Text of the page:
The death toll in the Sri Lanka Easter bomb attacks would have been even higher, without the swift action of a church member who confronted a suicide bomber.
The man, whose name was Ramesh, challenged a backpacker who was trying to get into Zion Evangelical Church in Batticaloa. The stranger explained he had come to make a video of the church. Ramesh refused and took him outside.
Shortly afterwards, the bomb exploded outside the church, killing more than 20, including many Sunday school children. Ramesh was among them. Release contacts say the death toll would have been far higher but for his bravery.
According to Release International’s partner in Sri Lanka, 14 children under the age of 14 were among those killed at Zion Evangelical Church. Today the town is covered with posters of the Sunday School children who died in the blast.
Release contacts say Zion Church has been facing persecution for some time, usually at the hands of Buddhist, rather than Islamist militants.
Death toll revised downwards
The authorities have now reduced the death toll from the attacks to 253. Their explanation is the difficulties in identifying the dead in the aftermath of the blasts. More than 500 were also injured after suicide bombers struck at three churches and hotels on Easter Sunday.
Two of the targeted churches were Catholic, one Evangelical. Bombs were detonated at St Anthony’s Church, Kochchikade, St Sebastian’s Church in Katana, and Zion Church in Batticaloa.
The clock on the tower at St Anthony’s, remains frozen at the time of the blast – 8.45am Easter Sunday.
Media reports claim the hotels were targeted because they were holding Easter gatherings and breakfasts.
A government forensic analyst is reported as saying the explosives were detonated by suicide bombers. Other explosive devices have been found and defused, including one at Colombo airport.
The authorities claim the bombings were the work of Sri Lankan Islamist extremists, while Islamic State has said it carried them out. A state of emergency has been imposed.
Most of the casualties were Sri Lankan citizens. A fourth attack on a hotel was averted. There are warnings of further possible attacks.
Release partners are providing emergency assistance to the attack victims. The government has promised to repair and renovate churches damaged in the blasts.
The government is accusing the Islamist group, National Throwheed Jamath (NTJ), which emerged last year after being accused of damaging Buddhist statues.
Security forces say they have identified eight of the nine attackers and arrested 70 suspects. Some reports say a Syrian was among them. One of the suicide bombers is said to have studied in the UK.
The authorities warn that other bombers could still be at large and continue to search vehicles for explosives.
The Islamic State group has declared it was behind the attack, which ‘targeted nationals of the crusader alliance and Christians in Sri Lanka’.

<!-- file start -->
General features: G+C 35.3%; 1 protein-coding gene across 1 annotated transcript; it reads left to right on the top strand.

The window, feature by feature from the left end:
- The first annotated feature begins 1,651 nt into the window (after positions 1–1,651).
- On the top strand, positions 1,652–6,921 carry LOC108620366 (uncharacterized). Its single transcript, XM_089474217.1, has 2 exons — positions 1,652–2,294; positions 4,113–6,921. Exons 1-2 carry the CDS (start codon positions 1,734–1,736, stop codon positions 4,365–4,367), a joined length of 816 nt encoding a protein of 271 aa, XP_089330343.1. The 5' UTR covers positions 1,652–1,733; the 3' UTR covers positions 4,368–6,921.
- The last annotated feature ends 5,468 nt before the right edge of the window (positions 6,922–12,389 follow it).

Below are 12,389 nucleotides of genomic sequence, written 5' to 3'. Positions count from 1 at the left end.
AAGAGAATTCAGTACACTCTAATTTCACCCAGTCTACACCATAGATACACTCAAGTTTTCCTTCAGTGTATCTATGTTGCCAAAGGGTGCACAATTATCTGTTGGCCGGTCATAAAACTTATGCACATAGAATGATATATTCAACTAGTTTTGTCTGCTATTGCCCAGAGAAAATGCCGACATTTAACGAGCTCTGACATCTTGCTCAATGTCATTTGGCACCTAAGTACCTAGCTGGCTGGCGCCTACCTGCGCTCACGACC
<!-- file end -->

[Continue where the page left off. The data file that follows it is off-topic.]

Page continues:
A major row has broken out in Sri Lanka over claims that intelligence warnings of the pending attacks were ignored.
Security forces received intelligence from India as early as April 4, according to news reports. But the information was never passed on to the prime minister. Security for Easter services was lax.
The bombings were clearly planned and coordinated to maximise the devastation.
The government has pledged to investigate whether intelligence reports of the pending attacks were overlooked. There have been moves to sack senior figures in the police and defence ministries and the president has promised to overhaul state security.
Calls for prayer
Release International’s partner in Sri Lanka has spoken of ‘deep distress’ over the Easter church attacks. They have confirmed that all of their staff are safe and are working to help the victims.
The National Christian Evangelical Alliance of Sri Lanka (NCEASL) has called for Christians in their country to be calm, and for Christians elsewhere to pray.
In a statement, they quoted Romans 12:12 ‘Be patient in trouble and keep on praying.’
Release partner NCEASL has asked Christians around the world to ‘pray for those grieving the loss of loved ones and those injured in the attacks.’
Release CEO Paul Robinson has also called for prayer for Sri Lanka’s Christians :
‘We’re shocked and appalled and our prayers go out for our brothers and sisters in Sri Lanka. The scale of this horror takes our breath away. All-too-often Easter becomes the focus for violence against Christians.
‘Christians in many countries are on high alert for attacks timed to disrupt the most joyful service of the year – Easter Sunday. But terrorism can never overcome the central truth of the Gospel – Christ is risen. Please pray for our brothers and sisters in Sri Lanka and wherever Christians face violence around the world.’